We are introducing an occasional series of guest bloggers. Dr Kate Joseph, a chartered clinical psychologist, is our first specialist.
Her pocket book, Managing Stress, co-authored with Dr Chris Irons, is aimed at teenagers and students but we believe it can also relate to other age groups. She writes:
Ideally a person’s home is a place where they can relax. However, those who have a difficult time with one or both parents will usually find that it also increases their level of stress in other areas of their life; for example with friendships, relationships, life at university and/or money worries.
It is not your fault that you have a difficult parent but it is your responsibility to try to do something about it. The first step I recommend is learning to understand your own emotions.
It is common for some young people to feel hesitant or even ashamed to talk about their difficult relationship with a parent and some feel that if they haven’t been physically or sexually abused it doesn’t count. In fact emotional abuse can be just as damaging both emotionally and psychologically.
There are different types of emotional abuse. It can range from having very critical and hostile parenting to having a neglectful parent who gives you hardly any attention. Being ignored by your parent can be equally or even more damaging than if they give you a hard time.
Going to university is a massive change and transition in a young person’s life with new experiences both academically and socially. It is important to feel you have a support network to enable you to manage all these changes at once.
If you have unsympathetic or uncaring parents it is vital to share your difficult feelings with other people to get a sense of perspective and to feel supported otherwise you risk your feelings escalating and leading to more serious problems like depression, panic attacks or even suicidal thoughts.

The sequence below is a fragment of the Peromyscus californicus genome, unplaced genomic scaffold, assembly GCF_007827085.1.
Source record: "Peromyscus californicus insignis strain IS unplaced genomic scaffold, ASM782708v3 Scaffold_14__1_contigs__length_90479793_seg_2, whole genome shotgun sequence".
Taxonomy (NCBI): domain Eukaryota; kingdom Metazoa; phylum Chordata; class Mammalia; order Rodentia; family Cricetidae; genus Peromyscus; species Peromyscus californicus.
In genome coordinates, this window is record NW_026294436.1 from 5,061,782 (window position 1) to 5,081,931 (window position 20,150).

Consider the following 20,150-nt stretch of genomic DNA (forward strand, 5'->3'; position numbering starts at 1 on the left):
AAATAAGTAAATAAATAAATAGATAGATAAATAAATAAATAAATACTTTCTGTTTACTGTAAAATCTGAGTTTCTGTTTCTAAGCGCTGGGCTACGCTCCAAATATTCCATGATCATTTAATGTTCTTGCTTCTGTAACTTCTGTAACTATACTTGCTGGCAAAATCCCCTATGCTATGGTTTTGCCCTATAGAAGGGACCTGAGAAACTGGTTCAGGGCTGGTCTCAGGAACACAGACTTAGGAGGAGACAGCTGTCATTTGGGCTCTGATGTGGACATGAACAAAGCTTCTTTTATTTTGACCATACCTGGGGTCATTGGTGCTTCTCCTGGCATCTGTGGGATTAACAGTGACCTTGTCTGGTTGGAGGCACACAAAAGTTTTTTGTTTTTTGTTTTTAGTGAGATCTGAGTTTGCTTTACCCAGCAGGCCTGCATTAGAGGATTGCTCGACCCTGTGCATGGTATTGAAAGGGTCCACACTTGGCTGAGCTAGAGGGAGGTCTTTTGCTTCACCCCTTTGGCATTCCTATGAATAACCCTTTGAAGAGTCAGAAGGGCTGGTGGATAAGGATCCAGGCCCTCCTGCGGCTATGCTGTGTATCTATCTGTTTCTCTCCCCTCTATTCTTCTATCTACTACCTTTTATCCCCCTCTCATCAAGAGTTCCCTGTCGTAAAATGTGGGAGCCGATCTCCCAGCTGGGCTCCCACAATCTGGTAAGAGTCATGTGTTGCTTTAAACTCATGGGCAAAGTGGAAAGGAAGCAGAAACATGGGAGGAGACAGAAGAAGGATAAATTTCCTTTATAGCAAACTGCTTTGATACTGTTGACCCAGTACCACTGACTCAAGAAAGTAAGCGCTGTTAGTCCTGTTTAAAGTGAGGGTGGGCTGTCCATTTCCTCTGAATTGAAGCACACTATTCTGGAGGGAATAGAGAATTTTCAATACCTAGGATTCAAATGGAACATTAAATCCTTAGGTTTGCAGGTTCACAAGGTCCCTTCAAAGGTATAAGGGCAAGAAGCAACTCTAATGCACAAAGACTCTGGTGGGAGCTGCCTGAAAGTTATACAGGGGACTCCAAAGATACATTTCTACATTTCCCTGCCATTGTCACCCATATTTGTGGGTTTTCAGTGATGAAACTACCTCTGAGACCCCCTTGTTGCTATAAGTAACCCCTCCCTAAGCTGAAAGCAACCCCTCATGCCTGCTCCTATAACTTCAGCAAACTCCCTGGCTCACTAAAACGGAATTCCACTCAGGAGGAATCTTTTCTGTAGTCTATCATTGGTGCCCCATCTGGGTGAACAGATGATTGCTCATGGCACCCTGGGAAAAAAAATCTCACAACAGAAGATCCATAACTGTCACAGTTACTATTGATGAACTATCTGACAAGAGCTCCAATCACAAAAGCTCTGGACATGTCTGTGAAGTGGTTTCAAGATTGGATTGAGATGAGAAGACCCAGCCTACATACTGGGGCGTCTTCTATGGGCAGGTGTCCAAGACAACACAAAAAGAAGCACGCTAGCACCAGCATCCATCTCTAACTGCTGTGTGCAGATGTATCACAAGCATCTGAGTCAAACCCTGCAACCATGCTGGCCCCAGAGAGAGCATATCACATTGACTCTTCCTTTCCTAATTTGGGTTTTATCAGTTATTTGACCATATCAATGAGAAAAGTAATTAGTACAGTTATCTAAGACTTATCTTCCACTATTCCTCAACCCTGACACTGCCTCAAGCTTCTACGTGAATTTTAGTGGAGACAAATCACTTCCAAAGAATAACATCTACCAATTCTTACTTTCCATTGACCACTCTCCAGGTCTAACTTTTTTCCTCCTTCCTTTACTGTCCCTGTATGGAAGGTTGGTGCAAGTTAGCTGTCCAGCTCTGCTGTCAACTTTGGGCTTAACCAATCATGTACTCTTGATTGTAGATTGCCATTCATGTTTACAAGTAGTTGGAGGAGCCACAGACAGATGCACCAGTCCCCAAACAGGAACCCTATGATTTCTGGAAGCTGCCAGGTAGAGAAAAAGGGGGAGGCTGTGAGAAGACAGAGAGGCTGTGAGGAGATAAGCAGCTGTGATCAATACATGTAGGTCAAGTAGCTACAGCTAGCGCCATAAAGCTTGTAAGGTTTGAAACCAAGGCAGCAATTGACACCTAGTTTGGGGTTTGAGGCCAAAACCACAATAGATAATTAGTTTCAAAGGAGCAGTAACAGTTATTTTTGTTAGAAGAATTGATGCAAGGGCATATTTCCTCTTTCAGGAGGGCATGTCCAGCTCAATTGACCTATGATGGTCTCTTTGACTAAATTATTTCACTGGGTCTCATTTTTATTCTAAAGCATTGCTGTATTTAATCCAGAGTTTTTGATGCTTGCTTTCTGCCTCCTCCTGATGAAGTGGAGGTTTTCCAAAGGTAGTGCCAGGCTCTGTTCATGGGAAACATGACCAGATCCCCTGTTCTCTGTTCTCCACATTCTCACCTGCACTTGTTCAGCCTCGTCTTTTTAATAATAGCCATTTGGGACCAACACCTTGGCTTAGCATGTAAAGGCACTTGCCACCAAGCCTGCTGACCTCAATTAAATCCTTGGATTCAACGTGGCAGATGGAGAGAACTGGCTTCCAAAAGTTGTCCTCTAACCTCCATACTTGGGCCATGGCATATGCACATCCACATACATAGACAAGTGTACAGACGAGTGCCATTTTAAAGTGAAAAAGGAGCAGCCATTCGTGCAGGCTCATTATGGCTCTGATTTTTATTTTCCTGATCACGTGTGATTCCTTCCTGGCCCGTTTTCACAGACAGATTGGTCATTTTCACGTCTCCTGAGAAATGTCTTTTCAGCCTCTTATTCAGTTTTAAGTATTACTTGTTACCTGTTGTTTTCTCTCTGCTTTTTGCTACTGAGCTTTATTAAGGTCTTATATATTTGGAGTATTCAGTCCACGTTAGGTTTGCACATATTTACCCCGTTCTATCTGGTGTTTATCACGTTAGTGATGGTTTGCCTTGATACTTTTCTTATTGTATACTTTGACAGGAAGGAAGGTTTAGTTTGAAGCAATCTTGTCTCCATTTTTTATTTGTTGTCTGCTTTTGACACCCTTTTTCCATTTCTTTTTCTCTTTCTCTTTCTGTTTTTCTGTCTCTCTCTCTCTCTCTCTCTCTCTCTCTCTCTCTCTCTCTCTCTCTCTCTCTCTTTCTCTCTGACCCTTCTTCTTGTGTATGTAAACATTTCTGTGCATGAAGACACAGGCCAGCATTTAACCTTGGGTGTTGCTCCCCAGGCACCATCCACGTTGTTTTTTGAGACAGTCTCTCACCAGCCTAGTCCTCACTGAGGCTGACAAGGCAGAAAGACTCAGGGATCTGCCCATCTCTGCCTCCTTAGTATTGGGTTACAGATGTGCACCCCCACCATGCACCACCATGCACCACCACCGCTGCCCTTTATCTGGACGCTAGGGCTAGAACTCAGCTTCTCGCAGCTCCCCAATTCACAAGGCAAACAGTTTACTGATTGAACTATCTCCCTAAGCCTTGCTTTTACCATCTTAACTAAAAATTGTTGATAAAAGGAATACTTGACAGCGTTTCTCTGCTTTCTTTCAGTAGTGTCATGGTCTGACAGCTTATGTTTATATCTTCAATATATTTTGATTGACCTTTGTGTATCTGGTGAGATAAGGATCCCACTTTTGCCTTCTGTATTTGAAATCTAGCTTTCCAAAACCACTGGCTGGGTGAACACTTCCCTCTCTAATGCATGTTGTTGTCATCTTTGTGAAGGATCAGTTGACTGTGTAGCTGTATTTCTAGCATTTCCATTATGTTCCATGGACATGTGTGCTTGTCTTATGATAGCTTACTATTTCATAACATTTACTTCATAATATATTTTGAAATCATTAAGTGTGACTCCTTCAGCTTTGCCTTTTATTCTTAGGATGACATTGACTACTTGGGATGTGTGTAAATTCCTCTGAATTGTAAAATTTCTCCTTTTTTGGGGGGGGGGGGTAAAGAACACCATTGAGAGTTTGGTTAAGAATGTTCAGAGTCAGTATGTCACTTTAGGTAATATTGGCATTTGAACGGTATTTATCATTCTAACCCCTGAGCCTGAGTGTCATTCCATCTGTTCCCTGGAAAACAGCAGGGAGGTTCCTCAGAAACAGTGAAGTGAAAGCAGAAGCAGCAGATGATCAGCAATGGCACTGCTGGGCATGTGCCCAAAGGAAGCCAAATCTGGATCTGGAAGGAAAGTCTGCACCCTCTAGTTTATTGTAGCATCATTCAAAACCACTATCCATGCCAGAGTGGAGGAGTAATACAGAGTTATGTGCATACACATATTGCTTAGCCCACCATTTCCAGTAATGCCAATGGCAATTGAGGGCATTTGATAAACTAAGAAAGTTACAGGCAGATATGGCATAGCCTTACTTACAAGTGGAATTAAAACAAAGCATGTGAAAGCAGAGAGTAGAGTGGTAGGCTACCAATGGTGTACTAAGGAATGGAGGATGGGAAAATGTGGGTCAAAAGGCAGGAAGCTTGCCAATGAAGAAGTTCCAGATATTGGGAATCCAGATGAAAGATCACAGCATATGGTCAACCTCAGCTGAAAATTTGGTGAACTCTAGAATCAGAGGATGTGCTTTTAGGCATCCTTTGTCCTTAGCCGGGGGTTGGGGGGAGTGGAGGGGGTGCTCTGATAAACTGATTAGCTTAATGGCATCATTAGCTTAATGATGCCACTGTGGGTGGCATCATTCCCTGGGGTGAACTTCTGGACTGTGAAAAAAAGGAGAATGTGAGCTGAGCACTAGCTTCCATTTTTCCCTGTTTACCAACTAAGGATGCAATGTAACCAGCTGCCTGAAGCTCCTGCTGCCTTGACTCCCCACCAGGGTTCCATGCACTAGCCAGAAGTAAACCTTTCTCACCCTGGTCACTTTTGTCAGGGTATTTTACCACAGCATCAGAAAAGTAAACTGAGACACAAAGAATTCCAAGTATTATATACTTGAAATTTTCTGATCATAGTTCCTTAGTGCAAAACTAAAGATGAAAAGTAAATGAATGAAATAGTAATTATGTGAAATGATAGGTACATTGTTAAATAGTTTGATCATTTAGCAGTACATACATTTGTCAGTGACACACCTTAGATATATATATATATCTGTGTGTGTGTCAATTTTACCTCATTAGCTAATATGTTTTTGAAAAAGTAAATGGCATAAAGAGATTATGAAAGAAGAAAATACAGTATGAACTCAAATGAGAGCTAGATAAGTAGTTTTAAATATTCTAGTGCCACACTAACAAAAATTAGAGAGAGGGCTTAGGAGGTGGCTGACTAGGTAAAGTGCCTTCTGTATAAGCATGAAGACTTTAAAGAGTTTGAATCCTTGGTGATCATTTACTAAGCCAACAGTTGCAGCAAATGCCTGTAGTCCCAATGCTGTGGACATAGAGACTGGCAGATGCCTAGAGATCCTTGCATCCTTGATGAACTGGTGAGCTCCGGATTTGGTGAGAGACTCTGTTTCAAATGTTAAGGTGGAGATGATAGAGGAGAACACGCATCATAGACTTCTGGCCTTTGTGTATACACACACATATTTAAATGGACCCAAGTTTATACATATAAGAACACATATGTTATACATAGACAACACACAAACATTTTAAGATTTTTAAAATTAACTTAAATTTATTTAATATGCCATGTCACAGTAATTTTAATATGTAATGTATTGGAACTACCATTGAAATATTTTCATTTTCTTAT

One important thing to be aware of is that a vicious cycle can arise between stress that lasts for an extended period of time and relationships. Difficult family relationships can exacerbate stress and chronic stress can make it harder to manage and maintain relationships with family and others.
One way forward is to find someone else you feel you can rely on, perhaps another family member or a sibling who may understand what it is like to have that particular parent. You could also try talking to your GP, confiding in a good friend, or approaching a counsellor at university. Don’t worry about the cost - almost all universities offer free counselling for students.
One popular coping strategy is mindfulness, which we write about on page 29 of the book. (MHP also has several blogs on the subject) There is also ‘safe place imagery’ when you use slow breathing and create an image of a safe or soothing place in your mind. (MHP also has a blog on visual imagery.) This can be particularly helpful when people’s home environment doesn’t feel safe.
If your parents don’t look out for you it’s important for you to work out your own work/study/ life balance. It’s also important to eat well, take exercise and get enough sleep. Adolescents need around 7 – 9 hours sleep a night and research shows that about 50% of students do not sleep enough. We cover all these topics in the book.
There are also chapters on difficulties with studying like procrastination and dealing with setbacks. Some people with demanding parents feel under pressure to get good grades and try to be perfectionists. We have covered how to manage this and show how you can still have high standards without suffering the stress that can come with perfectionism.
We describe how to develop a learning mindset rather than an achievement mindset so you learn from your achievements as you go along rather than seeing everything you do as a sign of success or failure. We believe in focusing on your journey rather than your destination, as this makes it less likely for you to give up when studying becomes tough.
I hope this book will help readers develop their own toolbox to manage stress for life at school, university and beyond.
Managing Stress by Kate Joseph and Chris Irons is now available. : https://www.amazon.co.uk/Managing-Stress-Pocket-Study-Skills/dp/1352001772